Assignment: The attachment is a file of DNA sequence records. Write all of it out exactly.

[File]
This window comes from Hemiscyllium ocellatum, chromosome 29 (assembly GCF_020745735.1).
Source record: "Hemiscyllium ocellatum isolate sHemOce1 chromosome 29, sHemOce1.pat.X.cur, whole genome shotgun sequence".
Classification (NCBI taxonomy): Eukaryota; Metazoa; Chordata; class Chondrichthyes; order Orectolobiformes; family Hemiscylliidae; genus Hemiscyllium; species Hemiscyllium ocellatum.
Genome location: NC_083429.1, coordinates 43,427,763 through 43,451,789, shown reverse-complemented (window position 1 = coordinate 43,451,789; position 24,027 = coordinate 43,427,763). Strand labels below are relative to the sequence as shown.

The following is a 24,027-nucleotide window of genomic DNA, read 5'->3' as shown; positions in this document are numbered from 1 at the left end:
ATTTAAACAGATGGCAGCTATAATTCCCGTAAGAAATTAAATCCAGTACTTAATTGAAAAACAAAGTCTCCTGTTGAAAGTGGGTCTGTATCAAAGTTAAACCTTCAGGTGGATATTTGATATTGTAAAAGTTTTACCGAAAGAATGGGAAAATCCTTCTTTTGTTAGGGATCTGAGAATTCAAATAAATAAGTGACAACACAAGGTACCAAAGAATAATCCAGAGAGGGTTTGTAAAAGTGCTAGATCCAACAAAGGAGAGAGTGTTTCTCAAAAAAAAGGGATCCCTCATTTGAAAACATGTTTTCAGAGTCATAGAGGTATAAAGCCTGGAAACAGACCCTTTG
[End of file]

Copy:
This window comes from Hemiscyllium ocellatum, chromosome 29 (assembly GCF_020745735.1).
Source record: "Hemiscyllium ocellatum isolate sHemOce1 chromosome 29, sHemOce1.pat.X.cur, whole genome shotgun sequence".
Classification (NCBI taxonomy): Eukaryota; Metazoa; Chordata; class Chondrichthyes; order Orectolobiformes; family Hemiscylliidae; genus Hemiscyllium; species Hemiscyllium ocellatum.
Genome location: NC_083429.1, coordinates 43,427,763 through 43,451,789, shown reverse-complemented (window position 1 = coordinate 43,451,789; position 24,027 = coordinate 43,427,763). Strand labels below are relative to the sequence as shown.

The following is a 24,027-nucleotide window of genomic DNA, read 5'->3' as shown; positions in this document are numbered from 1 at the left end:
ATTTAAACAGATGGCAGCTATAATTCCCGTAAGAAATTAAATCCAGTACTTAATTGAAAAACAAAGTCTCCTGTTGAAAGTGGGTCTGTATCAAAGTTAAACCTTCAGGTGGATATTTGATATTGTAAAAGTTTTACCGAAAGAATGGGAAAATCCTTCTTTTGTTAGGGATCTGAGAATTCAAATAAATAAGTGACAACACAAGGTACCAAAGAATAATCCAGAGAGGGTTTGTAAAAGTGCTAGATCCAACAAAGGAGAGAGTGTTTCTCAAAAAAAAGGGATCCCTCATTTGAAAACATGTTTTCAGAGTCATAGAGGTATAAAGCCTGGAAACAGACCCTTTG